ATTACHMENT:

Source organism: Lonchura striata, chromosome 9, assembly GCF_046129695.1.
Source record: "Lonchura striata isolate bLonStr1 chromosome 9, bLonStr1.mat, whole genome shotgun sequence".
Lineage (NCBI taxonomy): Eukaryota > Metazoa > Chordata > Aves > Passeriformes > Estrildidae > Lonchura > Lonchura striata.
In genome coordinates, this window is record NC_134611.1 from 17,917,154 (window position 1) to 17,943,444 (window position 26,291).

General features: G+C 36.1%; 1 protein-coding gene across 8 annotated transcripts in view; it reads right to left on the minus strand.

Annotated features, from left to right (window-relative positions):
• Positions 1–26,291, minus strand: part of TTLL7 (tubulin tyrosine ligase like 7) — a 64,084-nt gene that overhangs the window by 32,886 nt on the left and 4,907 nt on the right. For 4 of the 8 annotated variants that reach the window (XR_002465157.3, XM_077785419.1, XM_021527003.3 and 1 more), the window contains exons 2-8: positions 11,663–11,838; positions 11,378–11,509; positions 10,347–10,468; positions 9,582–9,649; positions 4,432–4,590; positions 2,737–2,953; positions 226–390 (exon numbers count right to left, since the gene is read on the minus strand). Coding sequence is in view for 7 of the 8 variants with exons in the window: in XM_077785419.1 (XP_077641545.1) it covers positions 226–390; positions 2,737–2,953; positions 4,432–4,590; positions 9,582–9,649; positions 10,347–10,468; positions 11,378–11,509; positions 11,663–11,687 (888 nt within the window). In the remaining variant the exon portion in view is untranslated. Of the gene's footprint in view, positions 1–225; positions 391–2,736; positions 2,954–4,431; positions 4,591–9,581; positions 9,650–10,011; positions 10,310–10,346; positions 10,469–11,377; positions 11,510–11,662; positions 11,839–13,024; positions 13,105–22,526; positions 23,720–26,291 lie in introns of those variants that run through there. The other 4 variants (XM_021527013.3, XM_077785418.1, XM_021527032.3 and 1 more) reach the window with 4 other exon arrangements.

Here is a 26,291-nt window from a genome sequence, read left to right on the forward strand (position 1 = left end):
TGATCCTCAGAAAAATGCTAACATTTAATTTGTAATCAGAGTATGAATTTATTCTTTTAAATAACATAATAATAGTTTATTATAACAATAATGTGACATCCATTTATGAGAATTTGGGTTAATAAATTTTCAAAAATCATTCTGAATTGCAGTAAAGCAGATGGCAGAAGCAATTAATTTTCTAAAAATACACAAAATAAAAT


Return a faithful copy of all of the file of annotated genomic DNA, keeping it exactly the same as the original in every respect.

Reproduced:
Source organism: Lonchura striata, chromosome 9, assembly GCF_046129695.1.
Source record: "Lonchura striata isolate bLonStr1 chromosome 9, bLonStr1.mat, whole genome shotgun sequence".
Lineage (NCBI taxonomy): Eukaryota > Metazoa > Chordata > Aves > Passeriformes > Estrildidae > Lonchura > Lonchura striata.
In genome coordinates, this window is record NC_134611.1 from 17,917,154 (window position 1) to 17,943,444 (window position 26,291).

General features: G+C 36.1%; 1 protein-coding gene across 8 annotated transcripts in view; it reads right to left on the minus strand.

Annotated features, from left to right (window-relative positions):
• Positions 1–26,291, minus strand: part of TTLL7 (tubulin tyrosine ligase like 7) — a 64,084-nt gene that overhangs the window by 32,886 nt on the left and 4,907 nt on the right. For 4 of the 8 annotated variants that reach the window (XR_002465157.3, XM_077785419.1, XM_021527003.3 and 1 more), the window contains exons 2-8: positions 11,663–11,838; positions 11,378–11,509; positions 10,347–10,468; positions 9,582–9,649; positions 4,432–4,590; positions 2,737–2,953; positions 226–390 (exon numbers count right to left, since the gene is read on the minus strand). Coding sequence is in view for 7 of the 8 variants with exons in the window: in XM_077785419.1 (XP_077641545.1) it covers positions 226–390; positions 2,737–2,953; positions 4,432–4,590; positions 9,582–9,649; positions 10,347–10,468; positions 11,378–11,509; positions 11,663–11,687 (888 nt within the window). In the remaining variant the exon portion in view is untranslated. Of the gene's footprint in view, positions 1–225; positions 391–2,736; positions 2,954–4,431; positions 4,591–9,581; positions 9,650–10,011; positions 10,310–10,346; positions 10,469–11,377; positions 11,510–11,662; positions 11,839–13,024; positions 13,105–22,526; positions 23,720–26,291 lie in introns of those variants that run through there. The other 4 variants (XM_021527013.3, XM_077785418.1, XM_021527032.3 and 1 more) reach the window with 4 other exon arrangements.

Here is a 26,291-nt window from a genome sequence, read left to right on the forward strand (position 1 = left end):
TGATCCTCAGAAAAATGCTAACATTTAATTTGTAATCAGAGTATGAATTTATTCTTTTAAATAACATAATAATAGTTTATTATAACAATAATGTGACATCCATTTATGAGAATTTGGGTTAATAAATTTTCAAAAATCATTCTGAATTGCAGTAAAGCAGATGGCAGAAGCAATTAATTTTCTAAAAATACACAAAATAAAAT